Last year, around March, my brother came to take me to his house. I felt safe. However, I could not attend church and pray. The only thing I did was to join him and his children in the morning for exercises. During the lockdown, I recall everyone was indoors. I have gotten used to sitting in front of this house and receiving greetings from people passing by. The COVID-19 pandemic, on the other hand, has made it impossible to maintain that lifestyle. I have not been able to sit outside since I returned from my brother's house. I am always at home (in-house) with my cousin. I have been getting calls from friends and family members since I returned from my brother's house. The calls have been beneficial and inspiring, but they cannot replace face-to-face and physical interaction with people. I am hoping that COVID-19 will pass to resume my normal social interactions (70-year-old-woman).
One male participant complained grievously:
My friends and I met every Sunday to play “Oware” and “Dame” before COVID-19. It helps us to constantly navigate through our struggles to keep up. Although I have a family, meeting with my childhood friends is something I am missing during this pandemic. What I do now is a conference call with some of my friends, which is not the same as meeting them face-to-face. One of my friends recently died and I could not attend due to COVID-19 procedures (60-year-old-man).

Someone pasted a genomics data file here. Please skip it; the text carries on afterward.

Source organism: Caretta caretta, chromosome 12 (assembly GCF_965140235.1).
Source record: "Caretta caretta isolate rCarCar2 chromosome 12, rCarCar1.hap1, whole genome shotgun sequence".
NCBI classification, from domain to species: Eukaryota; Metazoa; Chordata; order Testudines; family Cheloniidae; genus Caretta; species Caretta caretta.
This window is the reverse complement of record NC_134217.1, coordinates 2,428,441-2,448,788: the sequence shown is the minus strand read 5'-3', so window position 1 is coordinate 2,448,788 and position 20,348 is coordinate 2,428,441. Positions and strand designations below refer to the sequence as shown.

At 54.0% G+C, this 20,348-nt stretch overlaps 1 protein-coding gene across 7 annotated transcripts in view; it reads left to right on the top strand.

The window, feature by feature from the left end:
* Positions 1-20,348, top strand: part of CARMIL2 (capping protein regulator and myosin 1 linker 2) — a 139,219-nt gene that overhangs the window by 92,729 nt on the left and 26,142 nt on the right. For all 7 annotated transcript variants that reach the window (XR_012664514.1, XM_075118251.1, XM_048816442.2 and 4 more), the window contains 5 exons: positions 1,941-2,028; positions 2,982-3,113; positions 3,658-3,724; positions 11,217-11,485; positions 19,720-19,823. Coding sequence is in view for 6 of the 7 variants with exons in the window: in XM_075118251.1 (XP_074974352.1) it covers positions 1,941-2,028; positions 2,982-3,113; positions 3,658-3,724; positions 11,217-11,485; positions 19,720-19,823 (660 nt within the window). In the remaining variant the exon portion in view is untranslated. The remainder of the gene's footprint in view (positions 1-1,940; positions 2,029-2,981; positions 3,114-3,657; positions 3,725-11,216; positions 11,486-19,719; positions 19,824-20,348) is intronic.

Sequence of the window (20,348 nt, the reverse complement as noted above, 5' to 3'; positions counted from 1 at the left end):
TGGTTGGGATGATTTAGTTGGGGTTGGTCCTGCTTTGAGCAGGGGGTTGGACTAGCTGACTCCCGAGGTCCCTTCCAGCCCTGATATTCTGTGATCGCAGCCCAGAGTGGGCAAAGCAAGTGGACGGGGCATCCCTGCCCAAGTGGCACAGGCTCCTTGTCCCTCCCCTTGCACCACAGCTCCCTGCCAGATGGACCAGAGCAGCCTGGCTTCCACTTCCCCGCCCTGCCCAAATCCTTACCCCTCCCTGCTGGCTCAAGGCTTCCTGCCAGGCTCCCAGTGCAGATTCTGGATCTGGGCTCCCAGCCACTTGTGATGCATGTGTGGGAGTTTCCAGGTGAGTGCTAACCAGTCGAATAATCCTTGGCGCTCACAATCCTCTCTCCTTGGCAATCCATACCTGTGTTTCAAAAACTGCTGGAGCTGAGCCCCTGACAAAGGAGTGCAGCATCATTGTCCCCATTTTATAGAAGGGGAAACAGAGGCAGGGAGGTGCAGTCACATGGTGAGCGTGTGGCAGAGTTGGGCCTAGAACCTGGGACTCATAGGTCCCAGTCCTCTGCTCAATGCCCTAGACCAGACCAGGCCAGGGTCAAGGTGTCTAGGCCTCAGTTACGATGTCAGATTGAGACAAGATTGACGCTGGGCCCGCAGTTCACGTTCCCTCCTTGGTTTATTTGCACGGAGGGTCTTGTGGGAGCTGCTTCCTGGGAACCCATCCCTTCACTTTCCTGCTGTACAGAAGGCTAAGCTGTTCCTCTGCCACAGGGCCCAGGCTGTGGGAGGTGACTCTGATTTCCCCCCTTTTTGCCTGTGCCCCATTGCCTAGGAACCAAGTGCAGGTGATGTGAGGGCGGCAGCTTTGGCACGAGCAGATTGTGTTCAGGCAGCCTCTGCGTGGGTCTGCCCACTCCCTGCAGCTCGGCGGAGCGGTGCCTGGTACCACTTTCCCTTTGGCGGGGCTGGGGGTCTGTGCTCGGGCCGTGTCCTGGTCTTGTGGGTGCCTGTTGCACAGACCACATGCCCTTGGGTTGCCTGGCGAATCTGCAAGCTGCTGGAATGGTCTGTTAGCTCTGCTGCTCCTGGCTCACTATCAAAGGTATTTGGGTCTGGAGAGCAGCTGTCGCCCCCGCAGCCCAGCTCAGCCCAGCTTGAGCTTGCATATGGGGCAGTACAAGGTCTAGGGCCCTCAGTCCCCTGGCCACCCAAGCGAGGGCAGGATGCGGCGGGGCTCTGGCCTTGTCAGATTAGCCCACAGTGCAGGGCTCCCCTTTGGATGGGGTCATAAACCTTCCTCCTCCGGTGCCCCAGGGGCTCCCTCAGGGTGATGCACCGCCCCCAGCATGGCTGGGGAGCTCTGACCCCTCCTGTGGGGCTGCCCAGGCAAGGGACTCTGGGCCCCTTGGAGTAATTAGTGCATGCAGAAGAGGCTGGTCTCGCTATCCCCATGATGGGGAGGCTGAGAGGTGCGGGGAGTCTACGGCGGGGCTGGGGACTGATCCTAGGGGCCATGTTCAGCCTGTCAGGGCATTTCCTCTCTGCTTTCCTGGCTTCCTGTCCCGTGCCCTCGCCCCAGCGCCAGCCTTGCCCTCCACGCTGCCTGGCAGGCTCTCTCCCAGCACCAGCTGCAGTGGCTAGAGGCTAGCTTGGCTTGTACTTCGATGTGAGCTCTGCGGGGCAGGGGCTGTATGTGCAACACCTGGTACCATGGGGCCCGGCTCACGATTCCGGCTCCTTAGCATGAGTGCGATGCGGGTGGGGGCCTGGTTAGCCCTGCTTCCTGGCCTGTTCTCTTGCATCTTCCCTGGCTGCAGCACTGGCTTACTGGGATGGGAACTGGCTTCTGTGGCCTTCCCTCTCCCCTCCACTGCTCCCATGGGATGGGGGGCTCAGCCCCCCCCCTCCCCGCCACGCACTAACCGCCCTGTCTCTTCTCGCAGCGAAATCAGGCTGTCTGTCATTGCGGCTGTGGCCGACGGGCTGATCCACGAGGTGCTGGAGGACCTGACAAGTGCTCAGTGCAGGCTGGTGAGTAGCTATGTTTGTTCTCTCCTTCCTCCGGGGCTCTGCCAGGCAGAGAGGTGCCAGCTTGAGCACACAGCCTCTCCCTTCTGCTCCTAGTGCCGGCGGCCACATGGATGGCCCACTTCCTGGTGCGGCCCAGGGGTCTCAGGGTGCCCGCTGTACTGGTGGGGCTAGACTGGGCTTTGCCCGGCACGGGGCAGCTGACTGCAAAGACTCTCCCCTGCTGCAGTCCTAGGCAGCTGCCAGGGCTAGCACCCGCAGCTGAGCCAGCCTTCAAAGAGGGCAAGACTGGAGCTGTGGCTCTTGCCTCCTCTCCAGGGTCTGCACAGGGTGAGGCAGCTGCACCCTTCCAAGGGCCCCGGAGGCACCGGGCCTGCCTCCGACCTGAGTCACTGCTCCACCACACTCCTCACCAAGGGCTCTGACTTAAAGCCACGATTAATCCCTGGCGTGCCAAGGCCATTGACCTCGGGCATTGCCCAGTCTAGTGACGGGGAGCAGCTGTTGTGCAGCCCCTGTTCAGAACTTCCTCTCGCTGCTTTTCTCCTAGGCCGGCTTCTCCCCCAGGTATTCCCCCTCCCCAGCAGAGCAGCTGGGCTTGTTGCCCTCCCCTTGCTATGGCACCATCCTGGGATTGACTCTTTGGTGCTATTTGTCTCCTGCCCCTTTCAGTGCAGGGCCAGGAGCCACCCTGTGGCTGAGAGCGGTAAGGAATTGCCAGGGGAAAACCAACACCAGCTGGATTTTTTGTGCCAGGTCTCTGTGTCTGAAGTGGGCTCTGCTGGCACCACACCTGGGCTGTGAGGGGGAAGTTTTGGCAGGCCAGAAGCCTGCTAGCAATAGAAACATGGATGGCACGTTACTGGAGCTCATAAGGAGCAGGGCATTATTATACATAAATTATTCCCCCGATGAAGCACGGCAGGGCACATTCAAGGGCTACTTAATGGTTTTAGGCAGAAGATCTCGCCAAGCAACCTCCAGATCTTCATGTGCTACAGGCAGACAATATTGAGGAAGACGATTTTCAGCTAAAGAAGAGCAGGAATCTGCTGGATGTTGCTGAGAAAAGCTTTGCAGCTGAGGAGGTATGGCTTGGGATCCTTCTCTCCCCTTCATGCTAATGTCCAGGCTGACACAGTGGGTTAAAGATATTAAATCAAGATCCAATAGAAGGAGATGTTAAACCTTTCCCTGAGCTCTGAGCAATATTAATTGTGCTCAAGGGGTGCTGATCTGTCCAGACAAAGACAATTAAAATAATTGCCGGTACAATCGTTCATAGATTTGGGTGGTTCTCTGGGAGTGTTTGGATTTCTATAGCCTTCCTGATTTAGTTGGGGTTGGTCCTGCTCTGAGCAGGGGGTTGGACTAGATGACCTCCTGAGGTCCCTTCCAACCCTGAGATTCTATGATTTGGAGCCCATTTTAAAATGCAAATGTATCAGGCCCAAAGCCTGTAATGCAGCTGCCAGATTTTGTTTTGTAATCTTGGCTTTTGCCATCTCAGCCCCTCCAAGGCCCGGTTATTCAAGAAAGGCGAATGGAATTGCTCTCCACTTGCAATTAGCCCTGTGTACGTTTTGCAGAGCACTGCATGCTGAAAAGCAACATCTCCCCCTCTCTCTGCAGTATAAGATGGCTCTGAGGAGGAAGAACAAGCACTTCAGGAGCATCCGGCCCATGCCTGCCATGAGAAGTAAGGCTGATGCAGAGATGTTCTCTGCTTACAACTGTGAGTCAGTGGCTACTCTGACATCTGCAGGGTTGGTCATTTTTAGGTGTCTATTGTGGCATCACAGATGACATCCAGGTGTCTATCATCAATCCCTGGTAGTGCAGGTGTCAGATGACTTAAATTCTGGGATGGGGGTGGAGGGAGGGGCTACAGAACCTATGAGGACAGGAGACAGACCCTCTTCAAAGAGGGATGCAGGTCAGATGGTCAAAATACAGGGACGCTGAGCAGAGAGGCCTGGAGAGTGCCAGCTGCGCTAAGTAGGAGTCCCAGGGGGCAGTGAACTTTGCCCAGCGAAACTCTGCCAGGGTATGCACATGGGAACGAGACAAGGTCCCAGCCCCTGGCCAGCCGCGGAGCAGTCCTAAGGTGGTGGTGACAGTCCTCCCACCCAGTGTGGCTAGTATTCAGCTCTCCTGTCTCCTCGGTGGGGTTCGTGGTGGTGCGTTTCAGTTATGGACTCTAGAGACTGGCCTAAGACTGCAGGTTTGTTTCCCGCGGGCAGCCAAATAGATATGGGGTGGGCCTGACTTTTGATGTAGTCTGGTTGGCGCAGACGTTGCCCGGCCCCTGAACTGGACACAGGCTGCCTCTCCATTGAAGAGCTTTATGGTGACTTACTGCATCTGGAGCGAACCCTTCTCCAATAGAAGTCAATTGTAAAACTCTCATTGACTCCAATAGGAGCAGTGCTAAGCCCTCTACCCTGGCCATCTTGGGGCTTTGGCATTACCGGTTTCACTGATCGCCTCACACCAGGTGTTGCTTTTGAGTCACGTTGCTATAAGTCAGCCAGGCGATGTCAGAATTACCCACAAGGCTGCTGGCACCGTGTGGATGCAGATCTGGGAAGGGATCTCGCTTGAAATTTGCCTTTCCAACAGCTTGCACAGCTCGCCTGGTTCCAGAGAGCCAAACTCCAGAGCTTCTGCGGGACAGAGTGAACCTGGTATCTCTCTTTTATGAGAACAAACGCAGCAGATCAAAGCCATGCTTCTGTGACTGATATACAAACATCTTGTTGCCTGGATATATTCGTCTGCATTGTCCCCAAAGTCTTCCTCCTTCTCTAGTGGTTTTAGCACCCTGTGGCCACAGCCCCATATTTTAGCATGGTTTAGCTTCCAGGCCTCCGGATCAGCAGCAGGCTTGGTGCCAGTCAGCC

Some participants, however, revealed that they had engaged in phone conversations with family members and friends. Frankly speaking, the participants suggested that the phone call experience cannot be compared to their usual engagement with their families and people outside. Participant five revealed that:
The practice of making phone calls has become the norm. Although I am not a regular person when it comes to phone calls, I have been calling friends and family members to check up on them. They say it is the “New Normal” and I do not have an option anymore. Previously, I used to attend veteran association meetings and from there we would exercise. But reaching out to people over the internet and phone calls is not the same as engaging them in a face-to-face conversation. For the phone calls, I simply call to find out how they are doing (64-year-old-man).